No. 13 - Jerome Baker, LB, Ohio State, junior (6-1/225)
Baker came into this season with a ton of hype, but his stock has seemed to slip. Advantage, Eagles. Baker has the eyes and coverage ability of a safety with the willingness to mix it up in the box. He's racked up 154 tackles (16 for a loss), 6 ½ sacks and two interceptions during his college career. He's a difference-making 'backer that would look excellent playing alongside (a healthy) Jordan Hicks. With Nigel Bradham's status uncertain next season, it's certainly a position of need. 

5 Minutes with Roob: Beau Allen getting better and better

5 Minutes with Roob: Beau Allen getting better and better

Beau Allen is definitely one of the unsung performers on this Eagles' roster.

Now in his fourth year as an undrafted free-agent defensive tackle out of Wisconsin, Allen played a career-high 28 snaps per game this year in the Eagles' D-line rotation and is a valued enough player that he was on the field when the Eagles stopped the Falcons on 4th-and-2 with the game on the line Saturday.

Allen joined us for this week's 5 Minutes with Roob.

Roob: We've got to start with the most important thing. Tell us about Seven-Layer Jello.

Beau: "Oh yeah, that is by far the most important thing. Seven-layer jello is a dish that my mom makes, and it's pretty self-explanatory. It's seven layers of jello. It's kind of a visual spectacle, too. It's different flavors of jello kind of stacked on top of each other. Usually, you have a clear bowl and it's a main dish at basically any Allen holiday event. It's pretty good. My mom's a great cook. She hates when I talk about it, but it's really an amazing dish."

Roob: The nucleus of this defensive line — Fletcher Cox, Brandon Graham, Vinny Curry and you — has been together a long time. All you guys have been together since at least 2014. How big is that for this group?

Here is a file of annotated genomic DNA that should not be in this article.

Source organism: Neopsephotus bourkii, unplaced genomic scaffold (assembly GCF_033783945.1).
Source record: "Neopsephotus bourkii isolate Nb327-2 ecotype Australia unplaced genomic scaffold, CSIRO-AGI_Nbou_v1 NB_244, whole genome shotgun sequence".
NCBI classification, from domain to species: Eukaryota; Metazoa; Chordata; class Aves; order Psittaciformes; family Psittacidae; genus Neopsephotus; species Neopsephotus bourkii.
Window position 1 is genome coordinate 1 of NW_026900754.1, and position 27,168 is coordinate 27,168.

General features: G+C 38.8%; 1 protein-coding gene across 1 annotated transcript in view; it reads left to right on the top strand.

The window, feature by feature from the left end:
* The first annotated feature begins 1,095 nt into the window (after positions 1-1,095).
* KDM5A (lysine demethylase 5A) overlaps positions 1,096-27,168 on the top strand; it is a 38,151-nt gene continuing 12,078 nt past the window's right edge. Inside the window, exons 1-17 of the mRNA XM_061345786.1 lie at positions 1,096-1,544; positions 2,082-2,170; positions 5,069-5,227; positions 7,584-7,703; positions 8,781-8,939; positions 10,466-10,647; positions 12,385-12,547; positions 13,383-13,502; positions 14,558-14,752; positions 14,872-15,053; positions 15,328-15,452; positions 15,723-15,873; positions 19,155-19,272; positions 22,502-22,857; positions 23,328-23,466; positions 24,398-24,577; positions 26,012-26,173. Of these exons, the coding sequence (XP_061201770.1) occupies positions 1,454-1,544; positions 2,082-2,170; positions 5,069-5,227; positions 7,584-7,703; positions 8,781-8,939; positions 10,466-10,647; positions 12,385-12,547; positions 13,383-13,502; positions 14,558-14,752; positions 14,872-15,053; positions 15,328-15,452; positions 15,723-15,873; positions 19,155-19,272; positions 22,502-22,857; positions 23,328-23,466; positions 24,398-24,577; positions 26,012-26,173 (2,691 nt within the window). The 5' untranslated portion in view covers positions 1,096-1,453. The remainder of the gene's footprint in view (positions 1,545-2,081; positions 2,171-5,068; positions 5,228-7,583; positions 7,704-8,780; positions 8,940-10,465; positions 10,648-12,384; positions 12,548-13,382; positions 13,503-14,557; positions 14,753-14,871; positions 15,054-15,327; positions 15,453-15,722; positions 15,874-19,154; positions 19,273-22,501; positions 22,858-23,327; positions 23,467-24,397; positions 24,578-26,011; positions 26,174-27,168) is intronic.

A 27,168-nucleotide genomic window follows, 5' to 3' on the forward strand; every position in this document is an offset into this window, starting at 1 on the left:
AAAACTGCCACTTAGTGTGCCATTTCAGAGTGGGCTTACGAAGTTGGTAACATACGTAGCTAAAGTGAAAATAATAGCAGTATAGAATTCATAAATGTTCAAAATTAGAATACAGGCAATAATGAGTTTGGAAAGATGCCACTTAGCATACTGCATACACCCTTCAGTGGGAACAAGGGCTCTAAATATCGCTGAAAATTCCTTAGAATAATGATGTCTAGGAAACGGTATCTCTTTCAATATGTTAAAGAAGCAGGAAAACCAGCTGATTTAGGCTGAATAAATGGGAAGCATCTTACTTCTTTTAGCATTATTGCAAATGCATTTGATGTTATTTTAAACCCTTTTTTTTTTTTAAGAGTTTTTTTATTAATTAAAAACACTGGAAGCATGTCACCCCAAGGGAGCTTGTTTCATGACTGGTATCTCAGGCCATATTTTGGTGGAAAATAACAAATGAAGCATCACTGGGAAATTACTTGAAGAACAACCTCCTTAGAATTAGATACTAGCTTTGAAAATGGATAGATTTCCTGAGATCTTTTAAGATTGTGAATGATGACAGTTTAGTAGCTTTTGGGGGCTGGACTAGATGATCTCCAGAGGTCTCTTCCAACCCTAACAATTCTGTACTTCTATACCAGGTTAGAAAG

Beau: "I think we are a pretty well-seasoned group. We have spent a lot of time together and we all really like each other too. One thing that we're all pretty experienced, we've all gotten a lot of reps, and we all bring kind of a something different to the table. Fletcher is a different player than I am and Timmy (Jernigan) is different from Destiny (Vaeao), and the same thing with the defensive ends, and I think that makes it tough for offensive lines."

Roob: You played 17 percent of the snaps as a rookie, then almost 30 percent in your second year under Bill Davis, then up to 40 percent last year and 41 percent this year. How hard have you worked to go from an undrafted rookie free agent to a key part of this defensive line rotation?

Beau: "I don't really like to talk too much about how hard I'm working. I feel like if you're talking about how you're working hard you're probably not working that hard. But yeah, whenever you get to this time of year you kind of look back a little bit. It's been a heck of a journey for me. I tore my pec last offseason and it seems like it was a really long time ago, but it was just seven months ago or something like that. But battled back from that and to end up where we are now, playing for the NFC Championship against the Minnesota Vikings, it's really cool. It's always fun to look back and kind of see how far you've come."

Roob: What was your first career playoff game like?

Beau: "It was amazing. It was really cool. I was fortunate to be on the field there at the end of the game, and anytime you get a 4th-and-2 stop for your season, it was pretty electric. I kind of blacked out, but celebrating after that play was a lot of fun."

Roob: On that play and really the whole game, you guys seemed to approach it like any other game, despite what was at stake. How big was that?

Beau: "When you come to playoff football, what it really comes down to is just doing your job, just doing what you've done to get to that point. Not really trying to do anything above and beyond your role. That's one thing we all try to do, just perfect the little details of each play, and I think that gets even more elevated in the playoffs."

Roob: Chris Maragos is always talking about the crazy atmosphere at Wisconsin home games at Camp Randall Stadium. How did Saturday at the Linc compare to football on Saturday afternoons in Madison?

Beau: "It is pretty similar. One thing that I love about Madison and Camp Randle is 'Jump Around.' I think it's the coolest tradition in college football. But both are definitely rowdy fans that are really passionate about the game of football, so definitely similar in that aspect."

Roob: How important has it been to focus on the Vikings and not think about how the Super Bowl is just one win away?